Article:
The Center is committed to supporting faculty in their course development, especially designing goals-oriented and outcome-based syllabi. This site provides a number of resources that can assist faculty in that process. In addition to these resources, we are available for individual consultations (staff directory).
- Required elements of an undergraduate course request
- Syllabus Development
- Sample UCM syllabi
- Sample learning goals and outcomes
- Principles of a Learner-centered syllabus
- Related Resources
Syllabus template with some recommended best practices:
- You can print the PDF version (.pdf) and use it as a guide, or the Word version(.doc) allows you to simply type in your course material and information without having to format everything.
- For graduate independent study, research, and directed reading courses, you can use this syllabus template (available soon).
Learning Goals and Outcomes
- Overview Guide of Learning Goals and Outcomes
- Bloom's Taxonomy of Educational Objectives and Verb List offer some useful ideas and words to express the level of expertise required to achieve each measurable student outcome.
- Rubric for Assessing Syllabus This rubric provides an explicit scheme for understanding the various elements of a syllabus and the varying degree of development.
Palmer, M. S., Bach, D. J, & Streifer, A. C. (2014). Measuring the promise: A learning-focused syllabus rubric. To Improve the academy: A journal of educational development, 33(1), 14-36.
Palmer, M., Wheeler L., Aneece I., (2016). Does the document matter? The evolving role of syllabi in Higher Education. Change: The Magazine of Higher Education. Change: The Magazine of Higher Learning, 48:4, 36-47, DOI: 10.1080/00091383.2016.1198186
"Preparing an Effective Syllabus: Current Best Practices" by Jeanne Slattery (Clarion University) and Janet Carlson (Texas A&M University) from College Teaching Journal
Roberts, M. (2013) Creating a Dynamic Syllabus: A Strategy for Course Assessment. College Teaching. 61:3, 109-109, DOI: 10.1080/87567555.2012.741081
Smith, G.(2008) First-Day Questions for the Learner-Centered Classroom. The National Teaching and Learning Forum. V17 (5) September.
- Weimer, M. (2016) Word Choice: What you call it matters to teaching and learning. Faculty Focus. Higher Ed teaching strategies from Magna Publications.
- Anthropology (Oregon State University, Anthropology Department)
- Math (The Mathematics Association of America)
- Organic Chemistry (Center for the Integration of Research, Teaching, and Learning)
- Political Science (Texas State University, San Marcos)
- Psychology (American Psychological Association)
- The Cutting Edge Project at Carleton University has put together a stand-alone online tutorial, geared primarily for faculty in the sciences and engineering, that guides you through the basics of designing a new course:http://serc.carleton.edu/NAGTWorkshops/coursedesign/tutorial/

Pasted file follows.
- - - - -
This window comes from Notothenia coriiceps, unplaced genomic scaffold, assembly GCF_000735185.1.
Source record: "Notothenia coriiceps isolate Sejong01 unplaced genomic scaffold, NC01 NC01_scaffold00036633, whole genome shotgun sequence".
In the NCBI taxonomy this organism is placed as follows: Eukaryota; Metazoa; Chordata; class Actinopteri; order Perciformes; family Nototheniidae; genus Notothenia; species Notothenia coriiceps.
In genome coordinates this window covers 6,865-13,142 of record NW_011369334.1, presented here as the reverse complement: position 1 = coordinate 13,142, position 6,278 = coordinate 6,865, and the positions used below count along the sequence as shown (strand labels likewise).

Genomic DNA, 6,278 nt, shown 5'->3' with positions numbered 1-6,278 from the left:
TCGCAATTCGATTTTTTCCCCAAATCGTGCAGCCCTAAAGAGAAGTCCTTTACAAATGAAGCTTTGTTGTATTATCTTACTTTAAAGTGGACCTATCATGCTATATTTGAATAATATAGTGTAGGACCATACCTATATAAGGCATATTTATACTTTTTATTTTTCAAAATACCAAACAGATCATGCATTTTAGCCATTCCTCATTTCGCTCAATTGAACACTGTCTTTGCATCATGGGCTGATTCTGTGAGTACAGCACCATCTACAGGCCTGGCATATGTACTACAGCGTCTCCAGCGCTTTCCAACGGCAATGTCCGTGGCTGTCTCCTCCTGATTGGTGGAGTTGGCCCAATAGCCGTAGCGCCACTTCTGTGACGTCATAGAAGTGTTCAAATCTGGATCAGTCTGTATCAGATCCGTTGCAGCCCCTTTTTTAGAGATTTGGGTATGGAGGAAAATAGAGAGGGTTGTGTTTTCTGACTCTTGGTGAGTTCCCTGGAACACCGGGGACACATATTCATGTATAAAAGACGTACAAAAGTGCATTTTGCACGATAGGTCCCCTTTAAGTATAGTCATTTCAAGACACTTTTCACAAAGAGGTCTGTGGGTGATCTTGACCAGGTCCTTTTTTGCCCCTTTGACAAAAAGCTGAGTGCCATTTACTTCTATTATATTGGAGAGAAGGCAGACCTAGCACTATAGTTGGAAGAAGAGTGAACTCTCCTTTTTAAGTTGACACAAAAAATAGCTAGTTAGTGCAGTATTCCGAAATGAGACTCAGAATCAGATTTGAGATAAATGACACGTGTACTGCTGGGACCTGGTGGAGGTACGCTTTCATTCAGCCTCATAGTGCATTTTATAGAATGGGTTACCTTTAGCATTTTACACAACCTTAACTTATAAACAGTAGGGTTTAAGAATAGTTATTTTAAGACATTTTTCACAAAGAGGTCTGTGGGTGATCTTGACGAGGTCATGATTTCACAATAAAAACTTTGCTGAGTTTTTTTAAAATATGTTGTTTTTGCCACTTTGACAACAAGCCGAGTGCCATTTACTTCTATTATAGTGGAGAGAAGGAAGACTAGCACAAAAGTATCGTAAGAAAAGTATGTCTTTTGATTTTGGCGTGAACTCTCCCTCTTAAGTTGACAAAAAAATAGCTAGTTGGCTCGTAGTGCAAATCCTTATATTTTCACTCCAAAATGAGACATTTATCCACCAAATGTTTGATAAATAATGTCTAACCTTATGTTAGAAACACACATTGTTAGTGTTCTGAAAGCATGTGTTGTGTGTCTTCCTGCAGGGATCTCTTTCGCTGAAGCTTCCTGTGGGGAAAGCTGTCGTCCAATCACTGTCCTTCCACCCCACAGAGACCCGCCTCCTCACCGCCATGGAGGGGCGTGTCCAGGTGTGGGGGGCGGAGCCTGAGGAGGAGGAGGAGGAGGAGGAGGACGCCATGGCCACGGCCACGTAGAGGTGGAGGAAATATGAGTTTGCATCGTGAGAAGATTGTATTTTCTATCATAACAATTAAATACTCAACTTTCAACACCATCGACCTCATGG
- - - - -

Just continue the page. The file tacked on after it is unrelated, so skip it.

- The Field-tested Learning Assessment Guide (FLAG), based at the University of Wisconsin-Madison, is filled with proven, innovative assessment techniques specifically designed for courses in science, mathematics, engineering and technology (SMET): http://www.flaguide.org/. FLAG also provides an Assessment Primer that offers a clear discussion about how assessment can drive student learning. There's a section that deals with how to translate course goals into measureable student outcomes that is very practical:http://www.flaguide.org/start/start.php.
- The Center for the Integration of Research, Teaching and Learning offers an incredibly useful, one-stop resource for faculty and teaching assistants on many aspects of course development and teaching practices. In particular, CIRTL'sReaching All Students: A Resource Book for Teaching in Science, Technology, Engineering and Mathematics (STEM) addresses diversity in all aspects of developing and delivering effective, inclusive instruction. A link to the entire book in PDF and HTML formats can be found here:http://www.cirtl.net/ReachingAllStudents
- Brigham Young University's Center for Teaching and Learning provides learning-centered syllabus design resources, including a Syllabus Designer, which walks you through each step of the syllabus design process: http://ctl.byu.edu/?page_id=6
- University of Washington's Center for Instructional and Research offers many tools for planning your course syllabus:http://www.washington.edu/teaching/
- Stanford's Center for Teaching and Learning has a number of resources for course design: http://ctl.stanford.edu/Faculty/course_design.html
- Harvard University's Derek Bok Center for Teaching and Learning has some useful resources for syllabus planning, including the history of the syllabus:http://isites.harvard.edu/icb/icb.do?keyword=k1985&pageid=icb.page29695